Val Robinson 2

Val Robinson with her painting, BC Fireweed #3

From April 28 to May 16th, Bette Laughy and Val Robinson showed at the Fort Gallery in Langley, B.C.. Unfortunately I was travelling at the time and didn’t get in a timely blog notice of the exhibit.

Originally I posted information about Bette, but I didn’t have much information about Val and no photos.  Tonight I saw Val at a meeting and she forwarded some to me. I decided to do a separate post on her work and here it is:

I was there for the opening. My first impression was of Val’s big juicy canvases of wildflowers. They are about 3 feet by four, maybe larger. I’m going on memory here. The technique is impasto and expressionist.

She loads her brush with juicy paint and manipulates it in fresh daubs that define her imagery. In this first image, BC Fireweed #3,  there is no doubt that this is a tall, impressive flower with bright pink petals. The supporting stem waves in the wind,  with the red, rust and gold colours changing the length of it as it catches light. There is fresh air and vibrant joy in this work.

There were two more expressions of Fireweed in this exhibition with consistent verve and colour. The remainder of her images were of British Colombia scenery.

Flowering Sage by the Thomson River, Val Robinson, oil on canvas

In Flowering Sage,  Robinson captures the essence of the Thomson River desertic landscape in the Interior of British Columbia. Along the dusty banks of the river, sage blooms in the spring bringing an unexpected swath of colour to the sandy coloured slopes. It is a fleeting moment in the annual calendar of its landscape, a short vernal moment in an otherwise hot and dry area.  Again, Robinson works with  a liberty of brushstroke and  a freshness of colour.

I like that Robinson is not bound by photo-realism, but finds a way to express the essence of what she is looking at.  There is a generalization in the way she models the forms, but there is specificity in the shapes. Just reading that last sentence makes me realize the duality that is at work here.

For example, in the Fireweed painting Robinson has been specific about the form of the plant, how the individual blooms come away at various angles so that the space of the picture is divided up in interesting shapes. Yet, when Robinson paints, she is not bound by the detail of the plant. A leaf is a  single brushstroke – she finds no need to explain in paint that there is a line of paler light that goes up the mid-rib vein of it. She feels no necessity to paint specific markings on the petals.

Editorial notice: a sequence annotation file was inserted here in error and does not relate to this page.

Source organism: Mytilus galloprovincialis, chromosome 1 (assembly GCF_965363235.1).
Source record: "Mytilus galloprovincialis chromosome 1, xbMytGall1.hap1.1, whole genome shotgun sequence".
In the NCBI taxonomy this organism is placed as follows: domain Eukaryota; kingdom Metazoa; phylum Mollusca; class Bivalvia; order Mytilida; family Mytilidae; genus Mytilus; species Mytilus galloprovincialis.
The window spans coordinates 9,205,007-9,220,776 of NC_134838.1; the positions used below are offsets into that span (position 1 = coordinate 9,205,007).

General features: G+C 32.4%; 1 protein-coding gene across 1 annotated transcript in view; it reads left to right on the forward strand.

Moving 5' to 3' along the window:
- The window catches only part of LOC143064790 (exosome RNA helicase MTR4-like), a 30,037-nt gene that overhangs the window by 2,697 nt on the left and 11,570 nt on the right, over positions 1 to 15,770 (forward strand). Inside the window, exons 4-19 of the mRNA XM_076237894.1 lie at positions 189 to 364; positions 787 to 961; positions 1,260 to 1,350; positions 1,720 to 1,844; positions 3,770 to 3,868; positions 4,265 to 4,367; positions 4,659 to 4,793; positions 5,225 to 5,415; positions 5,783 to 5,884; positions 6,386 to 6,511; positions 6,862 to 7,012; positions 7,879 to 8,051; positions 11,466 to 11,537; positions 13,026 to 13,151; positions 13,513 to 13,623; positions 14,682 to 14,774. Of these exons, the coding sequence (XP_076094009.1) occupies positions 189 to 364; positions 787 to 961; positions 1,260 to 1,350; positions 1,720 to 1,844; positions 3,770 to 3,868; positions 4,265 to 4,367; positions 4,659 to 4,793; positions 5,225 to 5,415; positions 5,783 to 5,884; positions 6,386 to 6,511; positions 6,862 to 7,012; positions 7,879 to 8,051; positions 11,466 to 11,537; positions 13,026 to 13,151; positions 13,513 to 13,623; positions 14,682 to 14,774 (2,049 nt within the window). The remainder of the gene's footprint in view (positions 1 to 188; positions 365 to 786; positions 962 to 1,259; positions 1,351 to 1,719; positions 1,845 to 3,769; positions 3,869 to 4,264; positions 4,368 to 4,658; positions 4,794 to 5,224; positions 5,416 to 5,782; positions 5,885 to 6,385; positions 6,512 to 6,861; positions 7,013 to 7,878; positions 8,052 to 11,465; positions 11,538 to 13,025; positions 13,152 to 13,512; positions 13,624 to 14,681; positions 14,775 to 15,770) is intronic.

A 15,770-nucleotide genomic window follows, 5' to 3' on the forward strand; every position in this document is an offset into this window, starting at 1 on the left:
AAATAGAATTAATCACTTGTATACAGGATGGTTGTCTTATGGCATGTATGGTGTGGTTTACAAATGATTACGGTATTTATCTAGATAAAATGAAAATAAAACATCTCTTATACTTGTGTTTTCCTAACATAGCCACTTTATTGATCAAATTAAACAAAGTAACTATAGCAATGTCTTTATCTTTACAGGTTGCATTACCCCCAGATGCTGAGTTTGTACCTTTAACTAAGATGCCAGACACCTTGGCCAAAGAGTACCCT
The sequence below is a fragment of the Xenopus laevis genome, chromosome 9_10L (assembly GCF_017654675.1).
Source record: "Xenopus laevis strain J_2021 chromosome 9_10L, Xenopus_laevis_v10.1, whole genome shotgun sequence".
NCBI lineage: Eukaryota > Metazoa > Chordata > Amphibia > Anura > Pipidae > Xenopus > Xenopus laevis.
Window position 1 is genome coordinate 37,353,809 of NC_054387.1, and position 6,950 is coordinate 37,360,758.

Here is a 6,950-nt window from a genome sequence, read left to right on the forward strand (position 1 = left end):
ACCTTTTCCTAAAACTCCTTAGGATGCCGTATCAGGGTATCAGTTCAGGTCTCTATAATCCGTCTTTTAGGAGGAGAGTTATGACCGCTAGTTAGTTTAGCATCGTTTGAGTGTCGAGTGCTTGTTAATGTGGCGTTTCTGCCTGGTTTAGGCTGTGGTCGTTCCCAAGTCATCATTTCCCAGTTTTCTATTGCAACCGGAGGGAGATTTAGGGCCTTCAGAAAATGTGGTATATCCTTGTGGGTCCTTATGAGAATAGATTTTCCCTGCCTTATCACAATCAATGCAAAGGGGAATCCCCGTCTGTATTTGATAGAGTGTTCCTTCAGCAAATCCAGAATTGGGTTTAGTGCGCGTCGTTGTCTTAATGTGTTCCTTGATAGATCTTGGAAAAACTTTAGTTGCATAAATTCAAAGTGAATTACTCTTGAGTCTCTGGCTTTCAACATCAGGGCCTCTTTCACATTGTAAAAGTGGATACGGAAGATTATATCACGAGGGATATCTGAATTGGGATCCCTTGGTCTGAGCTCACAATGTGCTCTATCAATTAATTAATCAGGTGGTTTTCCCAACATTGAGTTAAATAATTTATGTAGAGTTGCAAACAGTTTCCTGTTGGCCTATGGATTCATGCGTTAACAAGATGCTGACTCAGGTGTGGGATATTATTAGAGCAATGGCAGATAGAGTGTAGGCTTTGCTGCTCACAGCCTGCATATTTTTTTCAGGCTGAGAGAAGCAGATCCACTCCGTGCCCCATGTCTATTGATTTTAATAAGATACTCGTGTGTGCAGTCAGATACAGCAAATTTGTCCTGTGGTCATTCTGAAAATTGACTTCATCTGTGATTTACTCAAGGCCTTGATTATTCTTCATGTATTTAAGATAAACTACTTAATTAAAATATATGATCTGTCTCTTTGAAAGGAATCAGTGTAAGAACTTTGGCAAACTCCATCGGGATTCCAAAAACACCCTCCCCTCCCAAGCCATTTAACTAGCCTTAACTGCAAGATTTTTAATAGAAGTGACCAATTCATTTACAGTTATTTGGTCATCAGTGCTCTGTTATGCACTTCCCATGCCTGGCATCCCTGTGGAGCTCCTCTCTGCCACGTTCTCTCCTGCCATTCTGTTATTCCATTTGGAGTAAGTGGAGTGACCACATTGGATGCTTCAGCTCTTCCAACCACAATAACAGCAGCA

Water reflections on the Fraser River, Val Robinson, Oil on Canvas

In this last image, Water Reflections on the Fraser River, Robinson has the same exuberance and a completely different palette of colours.  Here, I sense either an autumn reflection or a sunset one. The shoreline is dark but in the foreground, there is plenty of light, so it has an upbeat feel.

I’m less enthusiastic about this painting. The colour of the grasses doesn’t work for me and they look mechanical compared to the remainder of her image which she has painted as freely and juicily as the Sage and the Fireweed.

Of her own work, Robinson writes, ” I love painting because it gives me the freedom to express myself emotionally with colour —express my interaction with the physical world….  The painting balances me out more in my life.”

She speaks of the fabulous nature of British Columbia and her enthusiasm for painting the scenes and flowers that are the muse for her paintbrush. In this she succeeds well.

Robinson is  a new member of the Fort Gallery and I am curious to see how she  will develop in her new paintings in this sensual, expressionistic style as she goes forward from here.

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